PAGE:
From the Archives: The Enfield Poltergeist | Haute Macabre

From the Archives: The Enfield Poltergeist

Last weekend, I wound up watching the first two Conjuring movies (I had no idea there was a third!) and fell back into the rabbit hole of the Enfield Poltergeist.

From the Haute Macabre Archives, first posted in April of 2019.

Perhaps due to the famed medium Lorraine Warren passing this week, I’ve been back inside a deep rabbit hole of The Enfield Poltergeist, one of the most (if not the most) heavily documented hauntings of all time. Lorraine has little, if anything, to do with this case, in particular, she and her husband were only briefly involved, but the recent news of her death dominoed me back into this story.

I am fairly certain that the majority of you are already familiar with the case, as it was the inspiration behind The Conjuring II and Poltergeist, but a brief introduction just in case:

The Enfield Poltergeist plagued a family in the London suburb of Enfield in the late 1970s, with the center of activity focused on Janet, the youngest daughter. It has been hypothesized that poltergeist activity is triggered by puberty, especially around girls. An energetic manifestation of the hormone time-bomb of that age, Janet was the locus, and also possibly the actual source of activity. Most of the happenings, including the guttural voice that would speak through Janet, would almost never happen if any of the investigators were looking directly at the children or in the room, leading many to believe that it was all an elaborate hoax put on by the children.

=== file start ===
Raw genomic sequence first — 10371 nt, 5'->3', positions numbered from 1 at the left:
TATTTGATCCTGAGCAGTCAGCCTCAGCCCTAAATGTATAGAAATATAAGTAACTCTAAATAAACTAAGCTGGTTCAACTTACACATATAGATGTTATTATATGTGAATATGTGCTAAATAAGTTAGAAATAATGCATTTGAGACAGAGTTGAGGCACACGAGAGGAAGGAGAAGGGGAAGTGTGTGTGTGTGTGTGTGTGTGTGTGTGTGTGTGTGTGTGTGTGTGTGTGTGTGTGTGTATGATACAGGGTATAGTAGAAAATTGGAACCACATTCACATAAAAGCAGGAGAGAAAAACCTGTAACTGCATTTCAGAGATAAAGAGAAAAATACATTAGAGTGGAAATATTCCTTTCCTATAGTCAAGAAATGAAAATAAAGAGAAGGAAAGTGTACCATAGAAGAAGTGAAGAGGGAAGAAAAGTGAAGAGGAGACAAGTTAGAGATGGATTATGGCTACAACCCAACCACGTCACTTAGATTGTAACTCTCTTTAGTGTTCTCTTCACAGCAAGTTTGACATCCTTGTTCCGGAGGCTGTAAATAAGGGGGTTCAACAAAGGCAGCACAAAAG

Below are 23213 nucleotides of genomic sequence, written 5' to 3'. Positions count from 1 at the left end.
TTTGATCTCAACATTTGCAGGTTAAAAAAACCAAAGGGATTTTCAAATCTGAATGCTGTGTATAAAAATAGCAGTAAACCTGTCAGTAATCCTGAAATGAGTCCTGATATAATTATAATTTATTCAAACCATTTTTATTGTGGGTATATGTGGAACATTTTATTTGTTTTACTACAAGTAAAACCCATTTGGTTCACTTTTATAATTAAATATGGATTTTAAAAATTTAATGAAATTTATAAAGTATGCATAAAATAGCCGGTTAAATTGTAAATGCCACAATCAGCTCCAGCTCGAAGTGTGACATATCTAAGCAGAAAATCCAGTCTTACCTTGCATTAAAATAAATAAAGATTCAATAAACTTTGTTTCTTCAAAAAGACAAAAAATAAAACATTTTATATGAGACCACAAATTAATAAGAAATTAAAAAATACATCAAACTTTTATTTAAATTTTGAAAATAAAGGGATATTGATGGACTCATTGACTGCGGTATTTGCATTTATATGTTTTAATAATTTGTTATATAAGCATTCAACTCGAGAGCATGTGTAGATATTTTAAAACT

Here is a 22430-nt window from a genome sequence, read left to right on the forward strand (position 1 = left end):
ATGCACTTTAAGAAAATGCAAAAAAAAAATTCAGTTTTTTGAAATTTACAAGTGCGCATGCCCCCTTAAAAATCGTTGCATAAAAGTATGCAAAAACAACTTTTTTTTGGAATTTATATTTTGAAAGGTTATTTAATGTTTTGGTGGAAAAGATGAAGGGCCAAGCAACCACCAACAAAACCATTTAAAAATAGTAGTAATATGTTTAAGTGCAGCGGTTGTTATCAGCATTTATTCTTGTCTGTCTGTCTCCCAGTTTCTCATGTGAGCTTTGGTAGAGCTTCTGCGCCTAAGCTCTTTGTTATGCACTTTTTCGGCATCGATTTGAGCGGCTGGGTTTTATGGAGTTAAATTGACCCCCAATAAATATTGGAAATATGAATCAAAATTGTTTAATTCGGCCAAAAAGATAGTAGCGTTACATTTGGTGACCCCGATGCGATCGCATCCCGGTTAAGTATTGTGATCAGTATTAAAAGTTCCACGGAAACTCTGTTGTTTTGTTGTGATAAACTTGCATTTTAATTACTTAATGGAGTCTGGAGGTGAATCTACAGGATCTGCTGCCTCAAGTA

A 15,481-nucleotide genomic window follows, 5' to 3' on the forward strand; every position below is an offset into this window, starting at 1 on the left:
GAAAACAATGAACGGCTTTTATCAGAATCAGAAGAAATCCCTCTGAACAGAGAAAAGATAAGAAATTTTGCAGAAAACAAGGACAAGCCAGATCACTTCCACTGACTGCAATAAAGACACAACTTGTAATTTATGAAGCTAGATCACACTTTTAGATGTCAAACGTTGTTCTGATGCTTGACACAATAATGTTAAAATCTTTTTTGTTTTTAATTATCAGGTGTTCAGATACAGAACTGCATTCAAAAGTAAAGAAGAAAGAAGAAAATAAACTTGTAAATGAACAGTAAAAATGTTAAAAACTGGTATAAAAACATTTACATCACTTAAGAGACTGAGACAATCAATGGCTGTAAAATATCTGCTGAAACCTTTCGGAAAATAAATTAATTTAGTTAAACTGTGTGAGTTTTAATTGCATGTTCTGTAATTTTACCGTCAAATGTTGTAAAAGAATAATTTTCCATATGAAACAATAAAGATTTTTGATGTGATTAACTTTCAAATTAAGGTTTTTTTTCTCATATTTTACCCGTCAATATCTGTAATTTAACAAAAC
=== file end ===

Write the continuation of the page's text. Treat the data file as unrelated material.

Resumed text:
The two men that were the main paranormal investigators on this case, Guy Playfair and Maurice Gross, both members of the Society for Psychical Research, believed in the actual presence of this entity, although they did catch Janet on more than one occasion contributing to some of the tricks. The poltergeist moved furniture, tossed objects about the rooms and through walls and floors, threw the children (especially Janet) from their beds, levitated her, pooled water, flicked lights on and off. The investigators were in the home morning through the night almost daily and documented each day thoroughly.

My take on this case is that it’s a mixed bag: I do believe that there was something not of this realm happening there, but I also think that the children were enjoying the attention that the activity was giving them, and they may have amped up the stakes a bit. What has always struck me is the total lack of reaction by the children in the videos of Janet channeling the Voice. Were they so desensitized by the constant activity that it didn’t even phase them any longer? I’ve been watching these videos for days now, and still find that the most unsettling part. The most compelling evidence is that an actual police officer that was called in early on in the activity witnessed a chair moving on its own, and filed a formal report on the incident.

For further and much more detailed accounts and overviews of the Enfield Poltergeist, I recommend the two-part episode from Last Podcast on the Left, and the book This House is Haunted by Guy Playfair, one of the main paranormal investigators involved in the case. I will admit that I abandoned this book with about 50 pages remaining: it is not a fast-paced or even truly engaging read, but more of a specific play-by-play of the nineteen months of events.

Below are a number of the videos I’ve been watching the last few days that I wanted to share. I am always curious what others’ take on this story is, so please share your with me in the comments!